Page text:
Observing US:
A column about America,
by Marylaine Block
originally published by
Fox News Online, 1998-2000

#60, November 9, 1999


by Marylaine Block

Big banks are buying little banks, two drug companies are competing for the right to swallow up Warner-Lambert, MCI and Sprint are becoming one, and somehow AT&T now provides my phone service, credit card, and cable, too. The publishing and music industries are dominated by a few giant companies, and we're now down to one aerospace company. Perhaps some day there'll be just one master corporation, meeting all our needs, from diapers through college loans, wedding rings, and funerals.

I was under the impression monopolies were illegal, but aside from producing the most "well, duh" news headline ever -- "Microsoft a Monopoly" -- the government has done nothing to stop the wave of megamergers. We're told they're good for us, that they lower prices by eliminating redundancy and making business more cost-efficient.

Funny, but it doesn't always seem like that to us, possibly because "eliminating redundancy" means throwing a fair amount of us out of work, and "cost efficiency" often means cutting our pensions and medical benefits.

For another, megacompanies can be bullies in small ways and large, like the Archie comic books execs who sued the owner of Veronica.com for copyright infringement. They can wipe out competitors by selling below cost, like the two major carriers at our local airport who were threatened by the $99 direct flights to New York an upstart airline offered. Once they'd lowered their own fares for those routes and forced the small company out, they resumed the normal outrageous fares they can charge any midsize captive market like ours.

Megacorporations can also compete unfairly by lobbying for laws that benefit them. And by being "too big to fail," their highly-paid CEOs can screw up with impunity, knowing we taxpayers will be forced to bail them out.

Monopolies have the clout to get better prices from their suppliers, which is why Amazon and Borders can afford to offer 25% discounts on bestsellers. Small independent bookstores not only can't sell them that cheaply , they often can't even get the books from publishers in the first place - publishers can't make much money off small orders from small bookstores. That's why thousands of independent bookstores have died in the past few years.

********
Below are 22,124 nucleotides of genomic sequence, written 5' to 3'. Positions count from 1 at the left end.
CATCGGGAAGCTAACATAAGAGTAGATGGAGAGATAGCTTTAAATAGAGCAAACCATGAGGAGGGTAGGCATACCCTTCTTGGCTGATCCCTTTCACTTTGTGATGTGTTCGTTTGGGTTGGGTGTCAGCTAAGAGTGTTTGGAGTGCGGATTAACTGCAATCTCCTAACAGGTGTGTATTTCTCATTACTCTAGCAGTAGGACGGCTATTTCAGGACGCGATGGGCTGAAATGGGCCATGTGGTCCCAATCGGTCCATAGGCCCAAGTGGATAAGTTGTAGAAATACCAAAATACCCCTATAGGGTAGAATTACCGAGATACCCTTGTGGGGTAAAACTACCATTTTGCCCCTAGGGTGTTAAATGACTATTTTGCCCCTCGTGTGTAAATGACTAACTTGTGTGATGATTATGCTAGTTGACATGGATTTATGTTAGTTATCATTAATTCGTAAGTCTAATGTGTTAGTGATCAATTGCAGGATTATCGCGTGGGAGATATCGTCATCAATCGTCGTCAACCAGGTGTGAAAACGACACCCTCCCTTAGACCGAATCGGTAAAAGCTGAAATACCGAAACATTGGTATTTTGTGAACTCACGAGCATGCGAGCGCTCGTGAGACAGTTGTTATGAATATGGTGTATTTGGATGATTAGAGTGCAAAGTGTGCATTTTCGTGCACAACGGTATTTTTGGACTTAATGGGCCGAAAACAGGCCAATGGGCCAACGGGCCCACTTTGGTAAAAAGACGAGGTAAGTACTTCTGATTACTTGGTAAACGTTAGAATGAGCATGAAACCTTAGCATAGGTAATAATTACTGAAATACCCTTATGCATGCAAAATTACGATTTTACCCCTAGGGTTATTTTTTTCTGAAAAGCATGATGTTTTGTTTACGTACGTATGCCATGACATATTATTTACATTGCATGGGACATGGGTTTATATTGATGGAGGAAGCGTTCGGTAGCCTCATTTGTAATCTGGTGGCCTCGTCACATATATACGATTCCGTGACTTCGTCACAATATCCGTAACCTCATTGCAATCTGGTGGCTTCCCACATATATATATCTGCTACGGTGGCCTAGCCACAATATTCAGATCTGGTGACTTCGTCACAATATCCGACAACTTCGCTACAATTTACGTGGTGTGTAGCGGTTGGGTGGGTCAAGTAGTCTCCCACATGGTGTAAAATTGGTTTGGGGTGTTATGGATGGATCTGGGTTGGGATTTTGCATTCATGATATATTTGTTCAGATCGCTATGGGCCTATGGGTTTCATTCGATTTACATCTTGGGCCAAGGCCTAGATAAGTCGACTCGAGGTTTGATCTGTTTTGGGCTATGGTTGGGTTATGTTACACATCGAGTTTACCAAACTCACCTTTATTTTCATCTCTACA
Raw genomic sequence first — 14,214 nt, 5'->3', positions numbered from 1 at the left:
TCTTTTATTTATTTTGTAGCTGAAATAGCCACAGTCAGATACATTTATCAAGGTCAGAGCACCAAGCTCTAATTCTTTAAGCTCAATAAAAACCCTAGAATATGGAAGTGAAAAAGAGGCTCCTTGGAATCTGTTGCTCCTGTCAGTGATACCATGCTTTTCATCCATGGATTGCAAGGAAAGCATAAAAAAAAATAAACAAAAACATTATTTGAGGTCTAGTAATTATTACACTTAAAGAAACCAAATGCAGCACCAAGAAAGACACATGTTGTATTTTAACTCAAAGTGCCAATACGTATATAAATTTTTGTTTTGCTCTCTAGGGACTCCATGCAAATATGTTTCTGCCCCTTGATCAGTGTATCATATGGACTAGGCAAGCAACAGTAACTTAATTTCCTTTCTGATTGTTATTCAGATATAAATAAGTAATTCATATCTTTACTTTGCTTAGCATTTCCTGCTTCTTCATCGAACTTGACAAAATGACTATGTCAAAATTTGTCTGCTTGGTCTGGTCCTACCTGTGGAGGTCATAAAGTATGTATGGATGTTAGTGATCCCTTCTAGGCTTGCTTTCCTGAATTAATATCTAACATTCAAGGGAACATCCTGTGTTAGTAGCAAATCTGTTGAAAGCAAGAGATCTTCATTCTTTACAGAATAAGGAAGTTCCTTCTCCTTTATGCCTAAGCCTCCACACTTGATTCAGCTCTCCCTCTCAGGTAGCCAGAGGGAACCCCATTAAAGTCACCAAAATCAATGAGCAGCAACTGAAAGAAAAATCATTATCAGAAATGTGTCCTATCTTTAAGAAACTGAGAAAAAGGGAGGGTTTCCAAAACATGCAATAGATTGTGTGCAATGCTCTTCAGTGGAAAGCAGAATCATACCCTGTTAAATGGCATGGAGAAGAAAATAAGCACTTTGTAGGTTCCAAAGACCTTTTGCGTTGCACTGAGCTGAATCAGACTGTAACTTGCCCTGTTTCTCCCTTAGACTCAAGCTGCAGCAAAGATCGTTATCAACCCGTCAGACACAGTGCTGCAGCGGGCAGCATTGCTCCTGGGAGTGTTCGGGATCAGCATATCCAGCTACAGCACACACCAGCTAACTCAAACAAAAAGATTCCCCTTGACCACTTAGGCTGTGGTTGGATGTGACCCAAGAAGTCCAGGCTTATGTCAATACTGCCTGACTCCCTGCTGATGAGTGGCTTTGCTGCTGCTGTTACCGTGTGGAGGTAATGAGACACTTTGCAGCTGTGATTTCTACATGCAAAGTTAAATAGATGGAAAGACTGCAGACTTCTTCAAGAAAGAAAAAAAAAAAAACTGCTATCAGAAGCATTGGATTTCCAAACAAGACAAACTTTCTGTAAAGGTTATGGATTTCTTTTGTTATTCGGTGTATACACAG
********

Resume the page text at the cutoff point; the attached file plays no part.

Megacompanies don't care about individual communities, only about individual markets. WalMart stores, after driving local stores out of business, may be closed down themselves if they don't earn enough profits, leaving towns stranded without any stores at all. Interstate banks won't keep open branches that don't return enough profit, thus closing down loan options for local businesses and homeowners. Unless compelled by laws like the Community Reinvestment Act, they won't invest a community's money in its own renewal. Corporate hog farms, whose far away CEOs don't have to smell the consequences every day, permanently damage the soil and water -- in North Carolina, floods washed their huge manure piles into the rivers, spreading bacteria and disease.

Another rationale for corporate mergers is that research and development of new products requires a lot of capital, which is certainly true for big-ticket items like airplanes -- Boeing is the only remaining manufacturer whose commercial airliners are not directly subsidized by a national government.

Having abundant capital doesn't turn megacompanies into entrepreneurial risk-takers, though. More often it means they demand guaranteed return on investment, which actually ends up limiting our range of choices. Movie companies that spend $50 million or more on a project want imitations of previous blockbusters, stars with proven box office records, and splashy expensive special effects to draw teenage boys. Phenomenally stupid record companies offer lavish contracts to yesterday's stars, while letting the albums of their fresh young talent die unnoticed for lack of promotion.

For me one of the saddest signs of corporate giantism is the identical humor sections in every bookstore, filled with guaranteed sellers: Dave Barry, Dilbert, Jay Leno, Gary Larsen, and endless collections of "Garfield". The quirky little books I used to find, like Colin McEnroe's Lose Weight through Great Sex with Celebrities (the Elvis Way), aren't available anymore, nor are the collections of political cartoons I love.

Companies are fewer and bigger all the time, but I'm still waiting for those economies of scale to be passed on to me. I'm still wondering when my life, or my community, will get better because of it.

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